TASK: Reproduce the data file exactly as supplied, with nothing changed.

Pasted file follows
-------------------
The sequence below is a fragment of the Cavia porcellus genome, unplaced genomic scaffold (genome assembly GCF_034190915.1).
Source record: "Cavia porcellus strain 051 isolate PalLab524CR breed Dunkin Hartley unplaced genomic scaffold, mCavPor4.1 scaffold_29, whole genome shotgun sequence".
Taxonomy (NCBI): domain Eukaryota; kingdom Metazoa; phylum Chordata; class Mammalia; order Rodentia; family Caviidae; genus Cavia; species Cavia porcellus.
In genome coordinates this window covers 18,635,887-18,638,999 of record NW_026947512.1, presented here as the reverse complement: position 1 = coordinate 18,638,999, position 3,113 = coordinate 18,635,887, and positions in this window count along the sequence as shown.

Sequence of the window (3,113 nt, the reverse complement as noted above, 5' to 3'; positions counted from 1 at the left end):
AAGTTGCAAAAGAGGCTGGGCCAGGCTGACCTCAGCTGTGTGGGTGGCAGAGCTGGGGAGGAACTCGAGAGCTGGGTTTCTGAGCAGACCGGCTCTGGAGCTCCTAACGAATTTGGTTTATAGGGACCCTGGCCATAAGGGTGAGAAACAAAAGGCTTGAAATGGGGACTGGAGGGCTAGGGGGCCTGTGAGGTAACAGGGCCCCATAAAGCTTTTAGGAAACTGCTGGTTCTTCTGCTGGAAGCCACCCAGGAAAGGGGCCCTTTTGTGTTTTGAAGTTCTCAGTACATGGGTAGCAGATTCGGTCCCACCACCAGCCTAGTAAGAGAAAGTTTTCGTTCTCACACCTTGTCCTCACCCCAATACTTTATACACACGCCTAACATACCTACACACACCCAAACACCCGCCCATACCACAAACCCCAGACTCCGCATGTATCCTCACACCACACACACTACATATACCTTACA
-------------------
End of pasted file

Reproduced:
The sequence below is a fragment of the Cavia porcellus genome, unplaced genomic scaffold (genome assembly GCF_034190915.1).
Source record: "Cavia porcellus strain 051 isolate PalLab524CR breed Dunkin Hartley unplaced genomic scaffold, mCavPor4.1 scaffold_29, whole genome shotgun sequence".
Taxonomy (NCBI): domain Eukaryota; kingdom Metazoa; phylum Chordata; class Mammalia; order Rodentia; family Caviidae; genus Cavia; species Cavia porcellus.
In genome coordinates this window covers 18,635,887-18,638,999 of record NW_026947512.1, presented here as the reverse complement: position 1 = coordinate 18,638,999, position 3,113 = coordinate 18,635,887, and positions in this window count along the sequence as shown.

Sequence of the window (3,113 nt, the reverse complement as noted above, 5' to 3'; positions counted from 1 at the left end):
AAGTTGCAAAAGAGGCTGGGCCAGGCTGACCTCAGCTGTGTGGGTGGCAGAGCTGGGGAGGAACTCGAGAGCTGGGTTTCTGAGCAGACCGGCTCTGGAGCTCCTAACGAATTTGGTTTATAGGGACCCTGGCCATAAGGGTGAGAAACAAAAGGCTTGAAATGGGGACTGGAGGGCTAGGGGGCCTGTGAGGTAACAGGGCCCCATAAAGCTTTTAGGAAACTGCTGGTTCTTCTGCTGGAAGCCACCCAGGAAAGGGGCCCTTTTGTGTTTTGAAGTTCTCAGTACATGGGTAGCAGATTCGGTCCCACCACCAGCCTAGTAAGAGAAAGTTTTCGTTCTCACACCTTGTCCTCACCCCAATACTTTATACACACGCCTAACATACCTACACACACCCAAACACCCGCCCATACCACAAACCCCAGACTCCGCATGTATCCTCACACCACACACACTACATATACCTTACA